The situation for Iraqi women has gotten worse
in many respects since the U.S.-led invasion two years back, says a report from
"The current lack of security has forced many women out of public life and
constitutes a major obstacle to the advancement of their rights," says the
Decades of Suffering - Now Women Deserve Better," published Tuesday.
The report seeks to highlight the present situation and not compare it to the
Saddam days. "It is difficult to make a comparison because the situation was
also very bad before," Nicole Choueiry from Amnesty told IPS.
Kidnapping and rape are reported to be a continuing problem. "This is not
something that started with the invasion and then stopped," she said.
This subject is taboo in Iraq but Amnesty has received several testimonies
that this remains common, Choueiry said. "Women have been kidnapped for ransom,
and many have been raped while they were kidnapped." The extent of the problem
is very difficult to establish, she said.
"Armed groups have had a big impact on participation of women in the public
sphere and in the political domain," Choueiry said. "Many women have stopped
going to universities and stopped going to work. Lack of security is the overarching
problem. Many women cannot now go out even for everyday tasks like shopping."
The lack of security has been worsened by discriminatory laws in place and
a lack of specific measures to protect women, she said. "There is a need to
reform laws and to take measures like opening shelters for women."
The Amnesty report was based on interviews with activists and victims, and
testimonies gathered by Amnesty staff from Amman in Jordan. Several activists
within Iraq were commissioned to get testimonies from women, Choueiry said.
Iraqi women must have an active role in shaping the future of their country,
the report says. It documents how women and girls in Iraq have been targeted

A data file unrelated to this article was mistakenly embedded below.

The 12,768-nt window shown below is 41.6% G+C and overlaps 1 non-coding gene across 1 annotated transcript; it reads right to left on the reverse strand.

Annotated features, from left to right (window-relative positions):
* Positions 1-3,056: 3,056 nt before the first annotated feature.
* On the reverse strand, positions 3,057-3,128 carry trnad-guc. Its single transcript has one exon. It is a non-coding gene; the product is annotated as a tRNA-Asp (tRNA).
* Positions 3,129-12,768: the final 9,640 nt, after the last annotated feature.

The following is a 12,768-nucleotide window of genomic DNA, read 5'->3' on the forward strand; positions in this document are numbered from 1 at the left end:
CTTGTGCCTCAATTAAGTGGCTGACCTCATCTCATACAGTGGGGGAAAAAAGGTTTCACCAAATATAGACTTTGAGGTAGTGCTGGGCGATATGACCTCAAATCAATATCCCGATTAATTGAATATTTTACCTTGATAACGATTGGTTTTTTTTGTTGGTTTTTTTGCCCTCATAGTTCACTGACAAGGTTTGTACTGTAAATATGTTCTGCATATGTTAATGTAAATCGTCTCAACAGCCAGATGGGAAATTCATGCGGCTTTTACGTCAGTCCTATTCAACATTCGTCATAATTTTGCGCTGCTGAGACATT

directly, because they were women, and how they suffered disproportionately
through decades of government repression and armed conflict.
The report points also to the discrimination against women under the Saddam
days. "Three wars and more than a decade of economic sanctions have been particularly
damaging to Iraqi women," it says.
"Under the government of Saddam Hussein, they were subjected to gender-specific
abuses, including rape and other forms of sexual violence, or else targeted
as political activists, relatives of activists, or members of certain ethnic
or religious groups."
The report demonstrates how gender discrimination in Iraqi laws contributes
to the persistence of violence against women. Many women remain at risk of death
or injury from male relatives if they are accused of behavior held to have brought
dishonor on the family.
The report says that women of non-Iraqi origin have also been held as hostages,
often in an attempt to force a withdrawal of foreign troops from Iraq. "They
have been beaten and threatened with execution, and at least one of them, Margaret
Hassan, has reportedly been killed," the report says.
Amnesty International says it has repeatedly called on armed groups to end
the violence against women, including harassment, death threats, violent attacks,
kidnapping, and killing.
Amnesty International said it equally calls on the U.S.-led multinational forces
to improve safeguards for women in detention and investigate promptly all allegations
of violence against women, including sexual attacks by their forces or other
Women's rights organizations in Iraq have repeatedly called for measures to
be taken in order to stop violence and to end discrimination against women,
Amnesty says. In recent years, numerous nongovernmental organizations (NGOs)
and other bodies working for women's rights have been formed, including groups
that focus on the protection of women from violence.
The report says women in the next government and the elected National Assembly
must take the lead in ensuring that "Iraqi legislation and future amendments
are in total harmony with international standards."